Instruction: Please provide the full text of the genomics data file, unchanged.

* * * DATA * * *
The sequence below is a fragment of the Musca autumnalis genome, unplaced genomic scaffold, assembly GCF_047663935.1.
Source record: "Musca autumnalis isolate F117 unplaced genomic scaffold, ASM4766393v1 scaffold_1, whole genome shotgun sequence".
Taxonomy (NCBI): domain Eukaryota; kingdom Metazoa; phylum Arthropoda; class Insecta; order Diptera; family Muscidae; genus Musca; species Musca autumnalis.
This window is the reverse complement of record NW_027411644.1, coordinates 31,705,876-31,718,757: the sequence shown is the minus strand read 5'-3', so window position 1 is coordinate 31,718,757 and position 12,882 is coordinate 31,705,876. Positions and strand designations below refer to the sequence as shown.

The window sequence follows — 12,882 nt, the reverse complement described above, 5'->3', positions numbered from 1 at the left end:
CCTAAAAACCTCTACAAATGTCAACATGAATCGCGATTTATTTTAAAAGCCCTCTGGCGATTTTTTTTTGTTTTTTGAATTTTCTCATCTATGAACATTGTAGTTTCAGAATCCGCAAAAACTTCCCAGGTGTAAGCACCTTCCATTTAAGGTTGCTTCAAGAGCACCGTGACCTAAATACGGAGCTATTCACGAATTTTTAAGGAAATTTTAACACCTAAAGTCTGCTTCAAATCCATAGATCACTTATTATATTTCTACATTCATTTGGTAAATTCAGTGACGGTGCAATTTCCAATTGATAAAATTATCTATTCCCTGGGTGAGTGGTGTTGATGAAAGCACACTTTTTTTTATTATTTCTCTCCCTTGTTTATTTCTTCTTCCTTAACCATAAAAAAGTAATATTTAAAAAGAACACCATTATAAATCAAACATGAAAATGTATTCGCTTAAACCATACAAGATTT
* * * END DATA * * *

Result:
The sequence below is a fragment of the Musca autumnalis genome, unplaced genomic scaffold, assembly GCF_047663935.1.
Source record: "Musca autumnalis isolate F117 unplaced genomic scaffold, ASM4766393v1 scaffold_1, whole genome shotgun sequence".
Taxonomy (NCBI): domain Eukaryota; kingdom Metazoa; phylum Arthropoda; class Insecta; order Diptera; family Muscidae; genus Musca; species Musca autumnalis.
This window is the reverse complement of record NW_027411644.1, coordinates 31,705,876-31,718,757: the sequence shown is the minus strand read 5'-3', so window position 1 is coordinate 31,718,757 and position 12,882 is coordinate 31,705,876. Positions and strand designations below refer to the sequence as shown.

The window sequence follows — 12,882 nt, the reverse complement described above, 5'->3', positions numbered from 1 at the left end:
CCTAAAAACCTCTACAAATGTCAACATGAATCGCGATTTATTTTAAAAGCCCTCTGGCGATTTTTTTTTGTTTTTTGAATTTTCTCATCTATGAACATTGTAGTTTCAGAATCCGCAAAAACTTCCCAGGTGTAAGCACCTTCCATTTAAGGTTGCTTCAAGAGCACCGTGACCTAAATACGGAGCTATTCACGAATTTTTAAGGAAATTTTAACACCTAAAGTCTGCTTCAAATCCATAGATCACTTATTATATTTCTACATTCATTTGGTAAATTCAGTGACGGTGCAATTTCCAATTGATAAAATTATCTATTCCCTGGGTGAGTGGTGTTGATGAAAGCACACTTTTTTTTATTATTTCTCTCCCTTGTTTATTTCTTCTTCCTTAACCATAAAAAAGTAATATTTAAAAAGAACACCATTATAAATCAAACATGAAAATGTATTCGCTTAAACCATACAAGATTT